Can you substantiate your claims? Can you show us where, “in many cases,” pastors use membership numbers to make them feel good? Most pastors refer to worship attendance, not membership. It sounds like you have an anti-pastor bias.

      Also, you must have your head in the sand if you think SBC leaders don’t acknowledge the wide gap in membership and reality. Look at the second paragraph in this blog.

      I appreciate counter perspectives on Thom’s blog. But I really don’t like it when someone says things with no factual evidence whatsoever.

    • Janet Parham says on

      Don –

      I asked Thom a few months ago to moderate comments like yours, so we would not have such divisive attitudes on this blog. You must feel the weight of the heavy chip you carry on your shoulder.

  • Pastor Thamas Jean Denis says on

    Can anyone help with these questions please?

    Some great leaders have been effective in large groups and ineffective in small. Others have been the opposite. Must a great leader be totally effective in all groups at all times? How can someone work through his or her limitations and become somewhat effective in all situations even if it is outside his or her comfort zone? Do you find you have this problem? What are you doing to overcome?

  • The importance of membership I believe has been lost on the younger generations. It used to be that you belonged to a specific denomination, and maintaining your membership in the local branch of that denomination was vital if you wanted any connection to a local body. If you were raised in the local First Baptist no way would you leave and just start attending a Church of Christ or Assemblies of God for example. Today churches have moved to all be the same in appearance and even have the same nondescript names (Crossroads, Crosspoint, etc). So now people see church as a shopping-like commodity and there is little loyalty or commitment to a specific church group of believers. If another church has better preaching or kids’ programs it is nothing to just pick up and leave. My own pastor used to emphasize the importance of membership but after seeing staggering numbers of people cycle through our church even he is realizing that membership isn’t taken seriously anymore.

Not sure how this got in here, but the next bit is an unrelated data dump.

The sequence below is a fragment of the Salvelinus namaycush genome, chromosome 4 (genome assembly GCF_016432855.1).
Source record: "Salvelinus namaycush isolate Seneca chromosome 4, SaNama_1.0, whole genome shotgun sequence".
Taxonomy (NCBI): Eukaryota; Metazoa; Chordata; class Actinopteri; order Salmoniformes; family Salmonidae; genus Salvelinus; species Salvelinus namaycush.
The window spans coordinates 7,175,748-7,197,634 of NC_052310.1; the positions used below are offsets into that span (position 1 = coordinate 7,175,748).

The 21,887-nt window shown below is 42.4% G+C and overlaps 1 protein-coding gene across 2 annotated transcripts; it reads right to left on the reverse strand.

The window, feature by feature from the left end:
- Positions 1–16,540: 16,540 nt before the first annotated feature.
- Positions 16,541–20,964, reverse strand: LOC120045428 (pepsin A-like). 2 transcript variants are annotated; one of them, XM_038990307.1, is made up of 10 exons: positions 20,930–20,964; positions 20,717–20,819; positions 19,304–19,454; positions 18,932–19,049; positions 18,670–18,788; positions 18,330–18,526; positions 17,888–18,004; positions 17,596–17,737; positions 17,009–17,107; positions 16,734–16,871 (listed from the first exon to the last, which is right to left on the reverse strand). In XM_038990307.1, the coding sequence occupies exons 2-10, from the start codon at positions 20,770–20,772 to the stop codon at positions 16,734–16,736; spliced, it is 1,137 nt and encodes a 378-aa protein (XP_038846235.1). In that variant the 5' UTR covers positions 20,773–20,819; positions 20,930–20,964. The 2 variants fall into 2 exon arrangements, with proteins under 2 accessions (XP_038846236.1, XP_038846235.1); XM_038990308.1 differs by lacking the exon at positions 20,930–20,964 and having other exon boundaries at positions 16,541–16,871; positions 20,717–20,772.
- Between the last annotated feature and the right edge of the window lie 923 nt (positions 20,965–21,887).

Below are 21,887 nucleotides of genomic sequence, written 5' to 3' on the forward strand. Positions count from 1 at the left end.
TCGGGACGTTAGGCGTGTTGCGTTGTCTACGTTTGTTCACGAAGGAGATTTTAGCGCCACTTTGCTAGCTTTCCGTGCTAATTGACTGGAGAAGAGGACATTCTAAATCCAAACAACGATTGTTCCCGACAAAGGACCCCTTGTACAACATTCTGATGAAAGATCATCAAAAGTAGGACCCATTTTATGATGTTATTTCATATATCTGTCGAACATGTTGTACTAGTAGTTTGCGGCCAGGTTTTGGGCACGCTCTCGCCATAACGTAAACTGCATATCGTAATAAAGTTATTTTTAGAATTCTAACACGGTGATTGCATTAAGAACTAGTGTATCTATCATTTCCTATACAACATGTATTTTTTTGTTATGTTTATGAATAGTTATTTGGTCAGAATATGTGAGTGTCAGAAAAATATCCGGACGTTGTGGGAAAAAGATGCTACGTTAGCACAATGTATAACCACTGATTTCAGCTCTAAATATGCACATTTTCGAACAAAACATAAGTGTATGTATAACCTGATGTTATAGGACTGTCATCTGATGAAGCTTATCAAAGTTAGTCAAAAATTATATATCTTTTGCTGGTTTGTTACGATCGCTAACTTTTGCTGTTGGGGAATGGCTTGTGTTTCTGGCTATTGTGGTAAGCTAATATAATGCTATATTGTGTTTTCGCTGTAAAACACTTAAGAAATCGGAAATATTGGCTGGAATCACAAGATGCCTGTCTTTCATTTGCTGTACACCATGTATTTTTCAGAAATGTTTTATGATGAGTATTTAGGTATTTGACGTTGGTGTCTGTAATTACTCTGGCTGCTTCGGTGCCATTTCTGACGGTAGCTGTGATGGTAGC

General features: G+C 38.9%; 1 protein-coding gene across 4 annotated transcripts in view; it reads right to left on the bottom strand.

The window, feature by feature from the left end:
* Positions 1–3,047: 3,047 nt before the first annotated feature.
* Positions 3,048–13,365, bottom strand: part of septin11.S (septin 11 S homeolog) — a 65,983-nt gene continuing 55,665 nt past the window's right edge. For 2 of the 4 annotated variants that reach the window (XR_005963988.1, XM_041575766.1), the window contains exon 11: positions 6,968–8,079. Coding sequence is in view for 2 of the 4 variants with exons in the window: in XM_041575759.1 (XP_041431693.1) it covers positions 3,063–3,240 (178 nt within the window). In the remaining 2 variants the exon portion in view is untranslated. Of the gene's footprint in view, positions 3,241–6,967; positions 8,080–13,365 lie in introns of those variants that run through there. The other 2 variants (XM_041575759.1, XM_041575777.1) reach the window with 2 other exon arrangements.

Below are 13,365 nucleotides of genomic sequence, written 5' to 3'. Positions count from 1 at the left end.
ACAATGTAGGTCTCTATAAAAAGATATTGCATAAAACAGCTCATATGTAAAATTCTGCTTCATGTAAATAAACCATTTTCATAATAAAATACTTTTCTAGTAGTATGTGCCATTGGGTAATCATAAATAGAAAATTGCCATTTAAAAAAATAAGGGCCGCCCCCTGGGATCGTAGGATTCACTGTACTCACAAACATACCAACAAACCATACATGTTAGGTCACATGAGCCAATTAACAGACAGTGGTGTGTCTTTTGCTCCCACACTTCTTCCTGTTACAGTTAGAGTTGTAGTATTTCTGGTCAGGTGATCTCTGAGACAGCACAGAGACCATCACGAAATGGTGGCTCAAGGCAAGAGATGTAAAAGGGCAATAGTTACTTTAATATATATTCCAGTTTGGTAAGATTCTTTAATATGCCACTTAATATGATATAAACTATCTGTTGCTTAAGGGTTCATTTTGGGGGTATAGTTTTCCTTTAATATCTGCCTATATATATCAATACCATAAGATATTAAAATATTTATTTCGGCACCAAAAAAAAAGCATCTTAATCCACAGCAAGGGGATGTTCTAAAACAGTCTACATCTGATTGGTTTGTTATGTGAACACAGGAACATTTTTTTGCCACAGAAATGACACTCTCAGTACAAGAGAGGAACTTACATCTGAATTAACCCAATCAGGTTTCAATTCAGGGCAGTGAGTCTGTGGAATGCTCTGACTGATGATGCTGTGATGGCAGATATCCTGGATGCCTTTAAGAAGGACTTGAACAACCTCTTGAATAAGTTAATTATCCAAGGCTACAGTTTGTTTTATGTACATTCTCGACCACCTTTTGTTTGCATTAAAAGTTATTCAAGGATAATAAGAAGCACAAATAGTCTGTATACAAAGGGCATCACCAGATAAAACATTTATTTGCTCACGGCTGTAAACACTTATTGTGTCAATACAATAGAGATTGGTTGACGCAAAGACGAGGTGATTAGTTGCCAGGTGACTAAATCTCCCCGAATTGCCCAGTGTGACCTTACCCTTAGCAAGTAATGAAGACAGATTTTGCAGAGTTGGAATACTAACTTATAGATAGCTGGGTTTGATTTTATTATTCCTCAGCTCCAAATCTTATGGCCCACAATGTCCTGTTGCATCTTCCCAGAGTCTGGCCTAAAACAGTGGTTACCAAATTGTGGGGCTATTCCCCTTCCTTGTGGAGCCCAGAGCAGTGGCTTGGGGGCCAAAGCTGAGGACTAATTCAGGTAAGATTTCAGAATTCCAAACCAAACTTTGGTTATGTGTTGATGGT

• Clyde D Mitchell Jr says on

    I am familiar with the local visible assembly… and the “family of God” (all saved people, but how it is possible to have a Universal Invisible assembly. BOOK, CHAPTER, and VERSE.

    • Craig Giddens says on

      I’ve never understood the term “universal” church. However when a person gets saved they are placed into the body of Christ (1 Corinthians 13:12) and there is only one body of Christ (Ephesians 1:22-23 and Colossians 1:24).

  • Shortly after our current pastor arrived, 4 years ago, he instituted a plan of outreach in the church that I found most interesting. He took every name on the membership rolls, and assigned every one to a volunteer member, for the purpose of contact and visit. And every member got a visit, including the volunteers themselves.

    Nothing complicated … not training needed … just go and visit and let everyone and let them know the church was concerned about all members.

    Peg and I jumped in and got our first card and made some visits. Then we went back and got some more names (3 to a card).

    There were some who told us during the visit that they were members elsewhere, and take their names off the rolls. Some, we could not find. Some told us when we phoned for an appointment that we should remove them as members.

    It didn’t make a big difference in attendance, but we sure lost a lot of “members” who never attended anyway. And we discovered that when someone stopped coming to FBC but didn’t tell the church, their membership wasn’t important to them.

    I would recommend that sort of plan to any local church that was like ours, in having thousands of “members” but hundreds in attendance.